At breakfast the other day, I happened to notice two strawberry jelly containers on my table. Both featured a red-checked design, but really, that was where the similarities ended. The kids’ squeezable jelly, in its top-to-bottom red design, had very little empty space on it. What wasn’t filled with text, pictures, or a pattern was solid red: back-lit strawberries against a red-checked tablecloth; words above and below the strawberries and covering the back; and absolutely no view of the product inside. It was a fun, yet frenetic, design. I could see why it caught my kids’ eyes.
The grown-ups’ jelly, on the other hand, was actually strawberry preserves. The metal cap was adorned with the same red-checked design, but the glass jar offered a clear vision of the product it held. The label was plain white with black, hand-written text. No pictures. Very little color. Plenty of empty space. My kids weren’t interested in it at all (which is great as I prefer not to have chunks of peanut butter in my preserves).
When I compared the two, I couldn’t help but think that the jar of preserves seemed to be confident in what it had to offer, suave, understated. The invitation was there, “You can see what I offer. I will say no more.” The other container seemed to be all about grabbing attention that might wander elsewhere, “Hey! Look at me! I’m what you want! Come on, give me a try! Can’t you see the pile of juicy fruits on my label? You know I’m tasty!”
See these other columns from Dr. R. Andrew Hurley, published in Packaging World magazine:
What was it, I thought to myself, that gave me these impressions about these two products? Conventional wisdom might hold that a plain label would seem generic and cheap, yet the opposite was true. There was less on the preserves package, but I had the sense that it cost more. A little research proved me right; ounce-for-ounce, the jar of preserves was three times the cost of the squeezable brand. There’s a lot that goes into making pricing decisions, I know, but I was curious: what makes a product feel more or less expensive just by looking at the package design?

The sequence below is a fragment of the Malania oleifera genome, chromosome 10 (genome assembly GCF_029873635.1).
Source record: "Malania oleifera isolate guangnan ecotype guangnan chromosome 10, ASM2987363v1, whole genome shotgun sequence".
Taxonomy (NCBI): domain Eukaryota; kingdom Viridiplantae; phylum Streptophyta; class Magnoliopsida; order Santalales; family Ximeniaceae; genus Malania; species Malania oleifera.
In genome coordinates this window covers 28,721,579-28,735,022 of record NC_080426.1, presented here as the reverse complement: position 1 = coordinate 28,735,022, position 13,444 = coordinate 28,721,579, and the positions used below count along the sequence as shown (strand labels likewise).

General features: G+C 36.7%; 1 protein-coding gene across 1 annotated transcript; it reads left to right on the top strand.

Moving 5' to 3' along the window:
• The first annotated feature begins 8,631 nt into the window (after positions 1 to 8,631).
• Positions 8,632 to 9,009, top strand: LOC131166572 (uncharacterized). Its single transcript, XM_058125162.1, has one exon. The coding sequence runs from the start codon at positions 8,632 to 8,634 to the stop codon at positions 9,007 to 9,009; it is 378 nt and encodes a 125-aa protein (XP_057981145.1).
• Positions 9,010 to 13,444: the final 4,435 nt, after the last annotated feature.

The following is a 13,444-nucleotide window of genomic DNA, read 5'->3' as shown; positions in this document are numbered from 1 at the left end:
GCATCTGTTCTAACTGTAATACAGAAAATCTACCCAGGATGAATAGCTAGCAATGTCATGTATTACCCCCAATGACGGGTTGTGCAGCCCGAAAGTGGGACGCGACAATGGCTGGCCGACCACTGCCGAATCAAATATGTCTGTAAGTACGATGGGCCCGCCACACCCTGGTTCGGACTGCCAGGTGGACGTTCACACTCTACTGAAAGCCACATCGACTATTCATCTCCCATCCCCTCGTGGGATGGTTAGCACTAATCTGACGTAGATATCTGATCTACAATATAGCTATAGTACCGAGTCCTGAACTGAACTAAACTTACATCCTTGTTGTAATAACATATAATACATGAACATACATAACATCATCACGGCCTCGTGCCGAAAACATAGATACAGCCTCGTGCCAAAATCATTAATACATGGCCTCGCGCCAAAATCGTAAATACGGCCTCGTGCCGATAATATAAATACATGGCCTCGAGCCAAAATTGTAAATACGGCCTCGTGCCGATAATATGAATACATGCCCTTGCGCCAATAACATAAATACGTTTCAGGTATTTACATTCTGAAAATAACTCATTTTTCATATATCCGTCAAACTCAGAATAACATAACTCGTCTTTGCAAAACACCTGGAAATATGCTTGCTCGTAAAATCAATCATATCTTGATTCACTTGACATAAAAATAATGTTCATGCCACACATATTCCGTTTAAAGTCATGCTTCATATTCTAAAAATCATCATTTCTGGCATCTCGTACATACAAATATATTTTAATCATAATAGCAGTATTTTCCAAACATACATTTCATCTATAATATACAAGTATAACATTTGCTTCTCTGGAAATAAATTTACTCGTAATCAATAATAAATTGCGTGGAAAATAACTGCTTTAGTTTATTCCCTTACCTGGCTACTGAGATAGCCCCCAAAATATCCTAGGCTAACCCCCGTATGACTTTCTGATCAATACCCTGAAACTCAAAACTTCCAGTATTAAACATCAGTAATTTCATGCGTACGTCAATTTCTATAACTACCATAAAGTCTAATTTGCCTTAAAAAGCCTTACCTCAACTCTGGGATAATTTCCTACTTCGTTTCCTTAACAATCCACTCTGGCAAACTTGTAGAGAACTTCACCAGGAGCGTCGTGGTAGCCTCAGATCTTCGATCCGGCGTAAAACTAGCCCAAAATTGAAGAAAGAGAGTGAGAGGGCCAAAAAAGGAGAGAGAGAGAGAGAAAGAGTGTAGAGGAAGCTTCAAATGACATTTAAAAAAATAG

Horror vacui is a Latin term that means the fear of empty spaces. It’s a centuries-old concept used primarily in art and design: Fill up an entire space with artwork, details, or information. This is especially prevalent in packaging, with package designs that overflow with benefits, features, and reasons to purchase. Sometimes the claims completely overpower the name of the product. There are marketplaces, too, that fill all available windows, surfaces, and spaces with samples of their wares and promises of low, low prices to lure unsuspecting shoppers in.
Contrast that with packaging that does not fear the empty spaces. A product that simply states the brand, with perhaps a legally required bit of information placed unobtrusively at the bottom. A monochromatic package with just a logo centered on the top. Or a shop with just one mannequin in the window.
Of these two types of scenarios, which do you think will cost more? The product filled to every edge with claims and graphics, or the product with the bare minimum of information?
If you guessed the latter, you’d be correct more often than not. There is no doubt that packaging is a medium for creative expression—it’s an art form, after all; it’s an expression of value. But there is an inverse relationship between horror vacui and how we perceive the value of items. The greater the horror vacui—that is, the more the empty spaces are filled––the lower the perceived value of the item. Alternatively, when there is less information on a package, the perceived value of the item inside is greater. In a sense, more costs less, and less costs more.
Analyzing your package design is a great way to improve your bottom line. One method to increase the perceived value of your product is to reduce visual pieces of information, or chunks, on your package. The average shoppers’ working memory can process seven chunks at first impression. Count the chunks of information on your package design. Does your count exceed seven? If so, which elements could be removed?
Take a look at the packaging around you. Do you see any examples out there where this concept of “more equals less, less equals more” is incorrect? Do you know of packaging in the style of horror vacui that feels more valuable? Or something that has very little on the package, but feels less valuable? How do you feel about this concept of horror vacui? I’m curious about your thoughts and invite you to reach out via email. Better still, send pictures of horror vacui packaging or examples where it doesn’t work. I’ll post them here for all to share.